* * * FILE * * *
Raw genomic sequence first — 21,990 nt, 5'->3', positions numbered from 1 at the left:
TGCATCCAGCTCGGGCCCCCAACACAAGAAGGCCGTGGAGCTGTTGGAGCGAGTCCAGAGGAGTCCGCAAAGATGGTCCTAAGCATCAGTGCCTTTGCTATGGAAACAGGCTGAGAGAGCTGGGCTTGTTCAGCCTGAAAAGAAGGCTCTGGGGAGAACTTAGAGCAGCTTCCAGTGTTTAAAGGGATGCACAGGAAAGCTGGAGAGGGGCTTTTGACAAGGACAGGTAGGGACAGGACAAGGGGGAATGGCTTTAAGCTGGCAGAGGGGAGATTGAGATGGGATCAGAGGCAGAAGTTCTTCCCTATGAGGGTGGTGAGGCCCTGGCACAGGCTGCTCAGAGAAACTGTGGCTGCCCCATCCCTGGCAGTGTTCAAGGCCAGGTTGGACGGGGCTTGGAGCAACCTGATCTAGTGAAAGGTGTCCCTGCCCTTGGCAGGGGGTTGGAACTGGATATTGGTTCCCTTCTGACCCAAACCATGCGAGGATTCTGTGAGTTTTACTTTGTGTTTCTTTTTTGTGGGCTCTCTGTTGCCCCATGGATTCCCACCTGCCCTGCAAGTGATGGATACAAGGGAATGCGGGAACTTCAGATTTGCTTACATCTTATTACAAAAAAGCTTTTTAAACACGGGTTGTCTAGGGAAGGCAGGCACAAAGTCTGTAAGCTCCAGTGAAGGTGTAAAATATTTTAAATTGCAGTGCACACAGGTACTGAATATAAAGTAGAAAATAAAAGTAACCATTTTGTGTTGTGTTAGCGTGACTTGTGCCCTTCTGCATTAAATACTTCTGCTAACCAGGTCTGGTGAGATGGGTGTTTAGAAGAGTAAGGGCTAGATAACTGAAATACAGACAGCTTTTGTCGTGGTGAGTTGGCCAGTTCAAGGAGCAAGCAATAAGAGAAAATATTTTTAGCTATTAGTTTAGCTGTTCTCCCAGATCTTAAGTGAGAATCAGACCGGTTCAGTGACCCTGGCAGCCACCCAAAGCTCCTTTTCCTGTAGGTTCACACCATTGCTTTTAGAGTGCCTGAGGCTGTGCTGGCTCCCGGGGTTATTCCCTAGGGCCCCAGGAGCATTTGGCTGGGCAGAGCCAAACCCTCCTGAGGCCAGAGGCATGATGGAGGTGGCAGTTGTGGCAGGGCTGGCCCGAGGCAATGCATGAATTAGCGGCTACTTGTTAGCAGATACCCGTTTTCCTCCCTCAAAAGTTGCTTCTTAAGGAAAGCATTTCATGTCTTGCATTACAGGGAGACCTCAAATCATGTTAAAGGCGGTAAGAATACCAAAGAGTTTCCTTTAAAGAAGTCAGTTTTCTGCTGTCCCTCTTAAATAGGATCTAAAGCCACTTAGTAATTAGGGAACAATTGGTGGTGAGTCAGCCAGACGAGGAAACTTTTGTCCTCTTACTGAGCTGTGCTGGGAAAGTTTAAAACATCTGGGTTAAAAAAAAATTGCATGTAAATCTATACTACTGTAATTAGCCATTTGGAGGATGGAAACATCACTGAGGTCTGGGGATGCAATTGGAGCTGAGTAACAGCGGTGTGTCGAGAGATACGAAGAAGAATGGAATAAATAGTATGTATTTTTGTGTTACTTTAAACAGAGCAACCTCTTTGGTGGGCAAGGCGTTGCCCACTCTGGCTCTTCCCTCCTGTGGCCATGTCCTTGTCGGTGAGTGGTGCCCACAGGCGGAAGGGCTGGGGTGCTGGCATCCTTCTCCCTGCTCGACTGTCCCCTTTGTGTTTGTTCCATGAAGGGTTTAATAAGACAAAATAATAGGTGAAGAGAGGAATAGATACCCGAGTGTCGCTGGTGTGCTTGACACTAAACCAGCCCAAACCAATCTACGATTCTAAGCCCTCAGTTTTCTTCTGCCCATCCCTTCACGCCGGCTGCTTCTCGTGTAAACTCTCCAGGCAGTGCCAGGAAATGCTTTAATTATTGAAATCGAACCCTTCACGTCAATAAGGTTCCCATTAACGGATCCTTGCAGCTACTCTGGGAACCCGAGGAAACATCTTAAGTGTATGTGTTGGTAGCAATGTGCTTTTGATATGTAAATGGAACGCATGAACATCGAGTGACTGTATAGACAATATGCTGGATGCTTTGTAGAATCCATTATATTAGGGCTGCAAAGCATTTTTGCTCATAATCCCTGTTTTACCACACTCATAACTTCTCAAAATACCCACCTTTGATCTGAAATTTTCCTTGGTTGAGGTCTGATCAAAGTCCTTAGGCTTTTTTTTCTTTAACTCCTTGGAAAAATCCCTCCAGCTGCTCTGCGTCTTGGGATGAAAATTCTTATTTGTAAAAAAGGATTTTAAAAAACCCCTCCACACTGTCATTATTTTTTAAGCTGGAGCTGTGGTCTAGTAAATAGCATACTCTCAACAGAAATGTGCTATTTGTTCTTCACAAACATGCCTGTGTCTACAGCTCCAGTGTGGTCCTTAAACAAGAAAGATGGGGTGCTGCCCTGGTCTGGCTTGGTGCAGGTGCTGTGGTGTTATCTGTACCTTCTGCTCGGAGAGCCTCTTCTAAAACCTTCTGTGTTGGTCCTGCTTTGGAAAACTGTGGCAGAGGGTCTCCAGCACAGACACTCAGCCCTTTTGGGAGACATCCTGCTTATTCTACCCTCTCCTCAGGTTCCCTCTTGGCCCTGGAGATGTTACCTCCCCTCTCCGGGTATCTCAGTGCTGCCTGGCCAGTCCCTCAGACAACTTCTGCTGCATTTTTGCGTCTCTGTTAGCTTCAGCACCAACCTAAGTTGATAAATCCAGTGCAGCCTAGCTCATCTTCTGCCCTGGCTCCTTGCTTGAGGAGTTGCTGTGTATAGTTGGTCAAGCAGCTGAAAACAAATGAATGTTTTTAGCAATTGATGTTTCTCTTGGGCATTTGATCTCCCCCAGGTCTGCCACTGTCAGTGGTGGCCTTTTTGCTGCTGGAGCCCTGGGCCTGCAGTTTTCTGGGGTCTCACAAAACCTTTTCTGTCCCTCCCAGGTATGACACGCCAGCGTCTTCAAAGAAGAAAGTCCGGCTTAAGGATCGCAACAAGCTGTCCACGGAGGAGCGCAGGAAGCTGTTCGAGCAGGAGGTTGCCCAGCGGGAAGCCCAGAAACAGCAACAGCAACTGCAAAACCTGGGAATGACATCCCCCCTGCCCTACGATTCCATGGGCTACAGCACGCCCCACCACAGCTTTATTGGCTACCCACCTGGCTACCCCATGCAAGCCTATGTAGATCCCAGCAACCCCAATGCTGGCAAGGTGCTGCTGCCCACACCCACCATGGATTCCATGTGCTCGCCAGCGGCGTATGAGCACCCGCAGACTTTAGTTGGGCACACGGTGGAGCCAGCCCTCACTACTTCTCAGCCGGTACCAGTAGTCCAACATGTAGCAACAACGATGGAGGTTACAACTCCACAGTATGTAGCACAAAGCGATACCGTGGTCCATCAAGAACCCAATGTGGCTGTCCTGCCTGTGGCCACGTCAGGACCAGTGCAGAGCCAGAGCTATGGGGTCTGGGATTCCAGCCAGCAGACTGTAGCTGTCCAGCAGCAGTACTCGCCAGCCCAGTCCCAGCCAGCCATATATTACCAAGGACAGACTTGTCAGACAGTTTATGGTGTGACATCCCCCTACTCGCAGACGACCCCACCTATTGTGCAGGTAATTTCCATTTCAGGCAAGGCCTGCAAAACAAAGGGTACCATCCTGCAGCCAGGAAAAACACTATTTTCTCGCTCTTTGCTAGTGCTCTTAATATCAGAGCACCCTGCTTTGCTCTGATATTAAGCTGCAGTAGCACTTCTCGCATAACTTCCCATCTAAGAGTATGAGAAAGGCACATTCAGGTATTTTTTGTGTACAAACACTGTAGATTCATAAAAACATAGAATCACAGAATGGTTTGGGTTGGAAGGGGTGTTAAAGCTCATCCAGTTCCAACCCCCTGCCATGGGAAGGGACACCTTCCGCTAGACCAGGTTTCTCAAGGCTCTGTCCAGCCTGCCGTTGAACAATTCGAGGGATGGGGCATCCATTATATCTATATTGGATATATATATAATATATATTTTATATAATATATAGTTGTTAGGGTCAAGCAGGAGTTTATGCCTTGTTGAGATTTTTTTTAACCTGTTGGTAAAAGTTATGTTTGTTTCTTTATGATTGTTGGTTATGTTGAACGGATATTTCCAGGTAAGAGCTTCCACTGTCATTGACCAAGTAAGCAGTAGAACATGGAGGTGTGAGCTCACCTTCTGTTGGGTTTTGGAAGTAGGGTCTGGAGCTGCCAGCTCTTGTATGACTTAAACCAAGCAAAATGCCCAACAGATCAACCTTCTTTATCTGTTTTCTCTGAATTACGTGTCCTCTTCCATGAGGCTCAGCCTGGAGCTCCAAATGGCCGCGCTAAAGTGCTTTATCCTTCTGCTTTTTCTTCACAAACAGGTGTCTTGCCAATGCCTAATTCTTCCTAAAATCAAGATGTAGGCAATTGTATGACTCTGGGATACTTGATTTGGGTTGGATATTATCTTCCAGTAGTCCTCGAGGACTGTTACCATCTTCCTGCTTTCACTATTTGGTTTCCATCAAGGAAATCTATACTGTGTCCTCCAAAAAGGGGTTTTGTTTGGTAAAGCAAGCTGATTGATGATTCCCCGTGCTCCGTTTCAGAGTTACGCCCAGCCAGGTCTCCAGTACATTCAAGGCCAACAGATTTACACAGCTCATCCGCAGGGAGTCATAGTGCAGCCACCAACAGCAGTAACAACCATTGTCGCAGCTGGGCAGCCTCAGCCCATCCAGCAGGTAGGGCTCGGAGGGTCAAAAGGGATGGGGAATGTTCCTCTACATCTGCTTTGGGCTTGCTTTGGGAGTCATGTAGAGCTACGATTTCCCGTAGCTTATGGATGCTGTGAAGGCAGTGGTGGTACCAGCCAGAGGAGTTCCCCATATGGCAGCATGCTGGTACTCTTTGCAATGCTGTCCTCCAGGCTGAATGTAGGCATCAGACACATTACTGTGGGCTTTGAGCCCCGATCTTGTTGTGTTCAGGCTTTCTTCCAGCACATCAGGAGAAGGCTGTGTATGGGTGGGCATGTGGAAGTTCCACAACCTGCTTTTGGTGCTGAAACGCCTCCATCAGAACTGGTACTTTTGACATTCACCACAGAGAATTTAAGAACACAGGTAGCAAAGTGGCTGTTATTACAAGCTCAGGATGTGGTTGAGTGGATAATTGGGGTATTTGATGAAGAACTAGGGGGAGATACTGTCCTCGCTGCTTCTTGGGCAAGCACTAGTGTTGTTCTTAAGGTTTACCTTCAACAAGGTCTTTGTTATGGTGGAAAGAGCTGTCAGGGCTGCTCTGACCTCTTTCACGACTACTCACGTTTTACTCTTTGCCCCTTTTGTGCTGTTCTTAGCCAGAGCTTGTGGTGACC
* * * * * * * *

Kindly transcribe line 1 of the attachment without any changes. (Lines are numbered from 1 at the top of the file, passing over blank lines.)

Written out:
Raw genomic sequence first — 21,990 nt, 5'->3', positions numbered from 1 at the left: